The federal government has recognized the benefits tourism provides, and showed in its 2017 budget that it takes our industry seriously. The government announced that $37.5 million that had been temporary funding for Destination Canada is now baked into the department’s $96 million total budget. This gives our federal counterparts the certainty needed to make the most of collaborative efforts with industry partners. That is important because government money can be better leveraged, and have much more of an impact, if marketing efforts are aligned between public and private sectors.
Photo courtesy of Tourism Victoria
The federal government also announced it was investing $8.6 million over four years to help develop tourism initiatives with First Nations, as well as supporting the Aboriginal Tourism Association of Canada’s five-year Indigenous Tourism Strategy. We are also pleased, as an organization that strives to be research and data driven, that the federal budget included an extra $13.6 million over five years to Statistics Canada. This will allow the agency to broaden its ability to collect data. This is good news, and when we look at growth in the number of inbound international overnight visitors to Canada we can see how our story is developing.
THEN AND NOW
Planning Ahead Will Keep Tourism Sustainable By Paul Nursey President and CEO Tourism Victoria
TOURISM, BY ITS NATURE, IS AN OPTIMISTIC INDUSTRY. IT IS A WORLD THAT CATERS TO PEOPLE SEEKING INSPIRATIONAL EXPERIENCES AND POSITIVE ATTITUDES. 4
BUSINESSMATTERS | MAY 2017
Tourism is an industry that appeals to the senses, much like the beautiful form and the sublime sound of well-designed sports car. And like a sports car, tourism is an industry we enjoy without ever giving much thought to the creativity and effort that goes into its production.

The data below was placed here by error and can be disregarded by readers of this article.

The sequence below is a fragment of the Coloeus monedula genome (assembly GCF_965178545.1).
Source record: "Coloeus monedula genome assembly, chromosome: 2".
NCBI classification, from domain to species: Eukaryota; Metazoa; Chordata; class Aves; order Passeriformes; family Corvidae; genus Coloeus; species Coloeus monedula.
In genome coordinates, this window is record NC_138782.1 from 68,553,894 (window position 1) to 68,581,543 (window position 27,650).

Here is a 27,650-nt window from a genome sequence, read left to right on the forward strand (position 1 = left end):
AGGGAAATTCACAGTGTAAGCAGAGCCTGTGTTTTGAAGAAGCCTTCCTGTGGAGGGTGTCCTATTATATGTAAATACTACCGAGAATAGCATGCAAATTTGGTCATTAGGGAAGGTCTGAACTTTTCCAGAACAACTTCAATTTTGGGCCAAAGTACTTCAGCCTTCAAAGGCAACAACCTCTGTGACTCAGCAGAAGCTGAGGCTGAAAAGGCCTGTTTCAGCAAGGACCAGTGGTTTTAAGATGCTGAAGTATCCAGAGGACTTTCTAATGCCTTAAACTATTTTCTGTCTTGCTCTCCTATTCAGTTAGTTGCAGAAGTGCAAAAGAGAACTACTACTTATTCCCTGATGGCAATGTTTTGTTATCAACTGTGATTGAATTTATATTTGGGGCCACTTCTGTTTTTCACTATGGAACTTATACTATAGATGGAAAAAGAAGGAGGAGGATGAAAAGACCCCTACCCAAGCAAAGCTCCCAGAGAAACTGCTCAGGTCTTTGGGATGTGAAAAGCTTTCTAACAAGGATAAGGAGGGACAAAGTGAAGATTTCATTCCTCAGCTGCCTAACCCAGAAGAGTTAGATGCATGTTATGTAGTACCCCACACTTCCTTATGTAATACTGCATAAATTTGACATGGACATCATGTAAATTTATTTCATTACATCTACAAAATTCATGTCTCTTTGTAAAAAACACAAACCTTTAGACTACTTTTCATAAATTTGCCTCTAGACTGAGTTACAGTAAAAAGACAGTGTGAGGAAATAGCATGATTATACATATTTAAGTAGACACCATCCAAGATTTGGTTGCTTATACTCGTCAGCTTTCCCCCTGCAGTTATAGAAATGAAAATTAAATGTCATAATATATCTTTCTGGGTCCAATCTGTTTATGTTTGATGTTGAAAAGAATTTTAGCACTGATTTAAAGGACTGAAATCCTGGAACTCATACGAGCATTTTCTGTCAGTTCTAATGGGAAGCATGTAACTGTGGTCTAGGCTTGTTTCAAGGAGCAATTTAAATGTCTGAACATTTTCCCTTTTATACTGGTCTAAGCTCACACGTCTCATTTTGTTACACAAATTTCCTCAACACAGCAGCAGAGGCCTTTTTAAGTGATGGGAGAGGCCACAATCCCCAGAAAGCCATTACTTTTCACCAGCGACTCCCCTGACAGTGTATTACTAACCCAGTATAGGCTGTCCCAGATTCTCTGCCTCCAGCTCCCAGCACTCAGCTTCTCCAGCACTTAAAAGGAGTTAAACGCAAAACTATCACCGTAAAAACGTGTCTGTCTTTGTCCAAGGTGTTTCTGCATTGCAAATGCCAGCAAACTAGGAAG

BY THE NUMBERS In recent years, the tourism industry has been held up in Canada as the poster child for a strengthening economy. For good reason. Tourism’s share of the Canadian GDP is growing. In 2015, tourism ranked ahead of telecommunications, transportation, manufacturing, mining, agriculture and forest products, according to Statistics Canada.
Back at the end of the 20th century, tourism was a high performer on our economic racetrack. Canada had 19.6 million inbound international overnight visitors in 2000. Times were good and then,… let’s just say it was not a good time to stand in front of the proverbial fan. A series of awful events plunged the industry, and most of the economy, into difficult days. If there is a silver lining, it is that we have gained invaluable experience. More about that shortly. Tourism indicators have rebounded, with the Tourism Industry Association of Canada (TIAC) reporting that our country welcomed nearly 20 million inbound visitors in 2016. That is the highest since 2002, and two years ahead of the target set by TIAC in 2014. We are seeing tremendous growth from China, up 22 percent, and from Mexico, which jumped 23 percent even before Canada lifted visa requirements for visiting Mexicans. With the requirement now lifted, we expect even more visitors from Mexico. Our largest market by far remains the U.S., with about 13.9 million Americans visiting Canada last year. There’s every reason to believe 2017 will be another terrific year, especially as Canada has been named by Lonely Planet, the New York Times and Condé Nast Traveler as the top place to visit in the world.